Can money really buy happiness? There are lots of debates on the subject. Some individuals seem to think that it can, others would disagree. Several individuals researches show that spending money on others can satisfy basic psychological needs and boost happiness.
Buy an “Intelligence is sexy” t-shirt!
Although a great deal of research shows that wealthy people are somewhat happier than people living in poverty, a recent research by Elisabet W. Dunn(University of British Columbia,) Michael I. Norton(Harvard University) and Lara Aknin(Simon Fraser University) suggests that spending those extra few bucks in your pocket on people in need could bring you more joy than spending it on yourself.
The benefits of such prosocial spending emerge among adults around the world, and the warm glow of giving can be detected even in toddlers. These benefits are most likely to emerge when giving satisfies one or more core human needs (relatedness, competence, and autonomy). The rewards of prosocial spending are observable in both the brain and the body and can potentially be harnessed by organizations and governments.
In their article “Prosocial Spending and Happiness: Using Money to Benefit Others Pays Off” published in the journal Current Directions in Psychological Science in February 2014, they demonstrate this counter-intuitive thesis by describing a series of studies, many of which they conducted themselves. The researchers bring back their own study from 2008 in which participants were given $5 to $20. Half of them were asked to spend it on themselves and the other half to spend it on others. In the end of the day those who spent the money on someone else reported happier moods compared to those who had to spend it on themselves.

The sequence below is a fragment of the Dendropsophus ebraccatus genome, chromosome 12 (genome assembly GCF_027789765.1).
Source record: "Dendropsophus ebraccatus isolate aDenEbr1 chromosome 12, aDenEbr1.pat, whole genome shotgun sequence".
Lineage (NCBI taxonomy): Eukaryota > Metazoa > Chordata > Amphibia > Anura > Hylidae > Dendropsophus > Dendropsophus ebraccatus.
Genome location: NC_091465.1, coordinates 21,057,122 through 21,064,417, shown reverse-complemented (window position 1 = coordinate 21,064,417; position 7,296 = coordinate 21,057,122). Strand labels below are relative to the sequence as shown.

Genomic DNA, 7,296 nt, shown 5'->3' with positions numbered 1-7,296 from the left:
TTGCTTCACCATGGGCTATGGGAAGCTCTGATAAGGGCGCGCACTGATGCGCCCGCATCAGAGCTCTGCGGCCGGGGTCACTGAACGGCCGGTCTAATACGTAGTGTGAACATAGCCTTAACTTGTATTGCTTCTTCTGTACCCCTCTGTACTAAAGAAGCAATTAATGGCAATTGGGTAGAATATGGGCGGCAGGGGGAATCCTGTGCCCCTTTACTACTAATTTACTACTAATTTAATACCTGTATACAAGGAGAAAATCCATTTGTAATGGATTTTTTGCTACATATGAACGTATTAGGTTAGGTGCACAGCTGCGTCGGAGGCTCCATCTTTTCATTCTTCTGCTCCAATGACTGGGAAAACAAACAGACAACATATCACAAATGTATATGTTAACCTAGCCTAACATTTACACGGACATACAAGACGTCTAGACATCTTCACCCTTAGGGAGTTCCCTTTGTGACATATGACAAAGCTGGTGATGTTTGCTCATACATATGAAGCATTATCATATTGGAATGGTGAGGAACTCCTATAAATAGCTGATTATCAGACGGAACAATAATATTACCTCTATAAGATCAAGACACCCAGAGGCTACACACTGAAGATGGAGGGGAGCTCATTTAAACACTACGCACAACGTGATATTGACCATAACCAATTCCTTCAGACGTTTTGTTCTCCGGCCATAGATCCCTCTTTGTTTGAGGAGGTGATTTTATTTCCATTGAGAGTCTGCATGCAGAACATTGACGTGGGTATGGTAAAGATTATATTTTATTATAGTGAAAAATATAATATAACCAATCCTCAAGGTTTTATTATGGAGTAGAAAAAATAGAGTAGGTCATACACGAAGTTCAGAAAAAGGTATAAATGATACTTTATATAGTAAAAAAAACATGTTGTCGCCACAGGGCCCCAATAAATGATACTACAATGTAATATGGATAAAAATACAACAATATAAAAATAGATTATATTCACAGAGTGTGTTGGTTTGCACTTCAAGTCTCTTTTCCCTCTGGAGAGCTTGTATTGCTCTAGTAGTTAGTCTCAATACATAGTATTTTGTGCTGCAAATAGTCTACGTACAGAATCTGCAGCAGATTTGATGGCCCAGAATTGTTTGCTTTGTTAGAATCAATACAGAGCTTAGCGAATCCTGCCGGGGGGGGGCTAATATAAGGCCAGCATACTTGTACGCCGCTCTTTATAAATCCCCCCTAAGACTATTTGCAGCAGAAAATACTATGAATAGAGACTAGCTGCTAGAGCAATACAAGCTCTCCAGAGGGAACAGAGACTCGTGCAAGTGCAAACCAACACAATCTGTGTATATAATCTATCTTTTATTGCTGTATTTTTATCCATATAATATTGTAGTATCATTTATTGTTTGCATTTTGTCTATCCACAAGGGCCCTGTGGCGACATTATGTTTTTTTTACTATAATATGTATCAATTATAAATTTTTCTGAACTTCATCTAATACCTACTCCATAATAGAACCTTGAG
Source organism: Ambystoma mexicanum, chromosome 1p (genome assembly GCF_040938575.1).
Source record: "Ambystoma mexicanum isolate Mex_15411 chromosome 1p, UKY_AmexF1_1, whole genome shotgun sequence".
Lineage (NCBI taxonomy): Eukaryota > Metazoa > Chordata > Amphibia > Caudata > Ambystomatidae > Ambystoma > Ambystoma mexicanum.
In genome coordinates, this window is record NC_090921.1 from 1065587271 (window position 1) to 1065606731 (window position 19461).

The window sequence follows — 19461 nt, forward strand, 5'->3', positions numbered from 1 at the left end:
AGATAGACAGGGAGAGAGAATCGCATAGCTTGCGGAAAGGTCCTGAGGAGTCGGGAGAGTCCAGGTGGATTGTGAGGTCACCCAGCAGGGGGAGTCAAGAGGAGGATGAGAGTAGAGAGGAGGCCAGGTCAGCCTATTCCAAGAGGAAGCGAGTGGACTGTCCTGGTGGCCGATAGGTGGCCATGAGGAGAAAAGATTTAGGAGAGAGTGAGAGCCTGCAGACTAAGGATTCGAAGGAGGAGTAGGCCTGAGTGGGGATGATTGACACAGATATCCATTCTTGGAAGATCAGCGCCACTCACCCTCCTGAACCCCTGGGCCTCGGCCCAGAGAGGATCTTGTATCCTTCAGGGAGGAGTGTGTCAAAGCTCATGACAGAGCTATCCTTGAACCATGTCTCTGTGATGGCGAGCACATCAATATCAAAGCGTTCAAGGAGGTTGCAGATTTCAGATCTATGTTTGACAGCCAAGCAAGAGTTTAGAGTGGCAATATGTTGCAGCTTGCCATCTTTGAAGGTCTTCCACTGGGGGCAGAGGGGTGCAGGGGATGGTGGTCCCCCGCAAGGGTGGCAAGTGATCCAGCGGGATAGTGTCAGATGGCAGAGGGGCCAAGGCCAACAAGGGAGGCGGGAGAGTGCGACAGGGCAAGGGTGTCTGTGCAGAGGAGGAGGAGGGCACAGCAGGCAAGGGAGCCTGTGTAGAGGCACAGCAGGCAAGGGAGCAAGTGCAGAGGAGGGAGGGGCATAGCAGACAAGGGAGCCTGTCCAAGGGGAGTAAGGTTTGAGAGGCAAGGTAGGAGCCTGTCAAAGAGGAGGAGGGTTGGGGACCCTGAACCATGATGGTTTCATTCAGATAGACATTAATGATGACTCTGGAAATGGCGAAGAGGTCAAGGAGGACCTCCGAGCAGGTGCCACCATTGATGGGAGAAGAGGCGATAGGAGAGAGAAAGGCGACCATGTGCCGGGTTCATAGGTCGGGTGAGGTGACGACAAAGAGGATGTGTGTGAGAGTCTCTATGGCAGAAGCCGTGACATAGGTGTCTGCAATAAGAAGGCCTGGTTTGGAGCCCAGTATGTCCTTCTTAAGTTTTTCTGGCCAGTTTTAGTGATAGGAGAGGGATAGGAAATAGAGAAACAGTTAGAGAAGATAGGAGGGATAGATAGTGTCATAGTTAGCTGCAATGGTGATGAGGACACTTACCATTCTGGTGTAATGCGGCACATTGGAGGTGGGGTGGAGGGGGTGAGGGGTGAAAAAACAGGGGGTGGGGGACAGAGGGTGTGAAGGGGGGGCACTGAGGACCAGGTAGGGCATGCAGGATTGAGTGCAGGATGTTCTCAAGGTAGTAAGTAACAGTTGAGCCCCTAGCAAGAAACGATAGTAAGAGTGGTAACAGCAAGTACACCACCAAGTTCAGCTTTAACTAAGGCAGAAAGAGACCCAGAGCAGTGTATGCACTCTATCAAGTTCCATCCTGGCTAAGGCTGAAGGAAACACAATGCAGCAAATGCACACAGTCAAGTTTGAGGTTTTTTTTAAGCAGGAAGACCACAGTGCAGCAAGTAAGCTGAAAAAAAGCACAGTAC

They also point to a study from 2012 which states that contrary to the traditional economic theory which depicts human beings as fundamentally motivated by self interest, people who routinely engage in prosocial acts such as giving blood or donating to charity – acts that require them to incur personal costs for the benefit of others are associated with positive emotions. The study found evidence that even children feel happiness when giving to others. Toddlers around the age of two who gave crackers or Teddy Grehams to their puppet buddies showed more signs of happiness compared to those who received the threats themselves.
Read: 5 Ways to Save Money, While Still Enjoying Life
Their results prove to be true not only in the U.S. or other wealthy nations. They found a significant relationship between giving and happiness in 120 out of 136 researched countries. Wealth did not seem to matter at all.
So yeah, money can make you happy :)
Written by Stan(founder of I Heart Intelligence) for Endoriot.com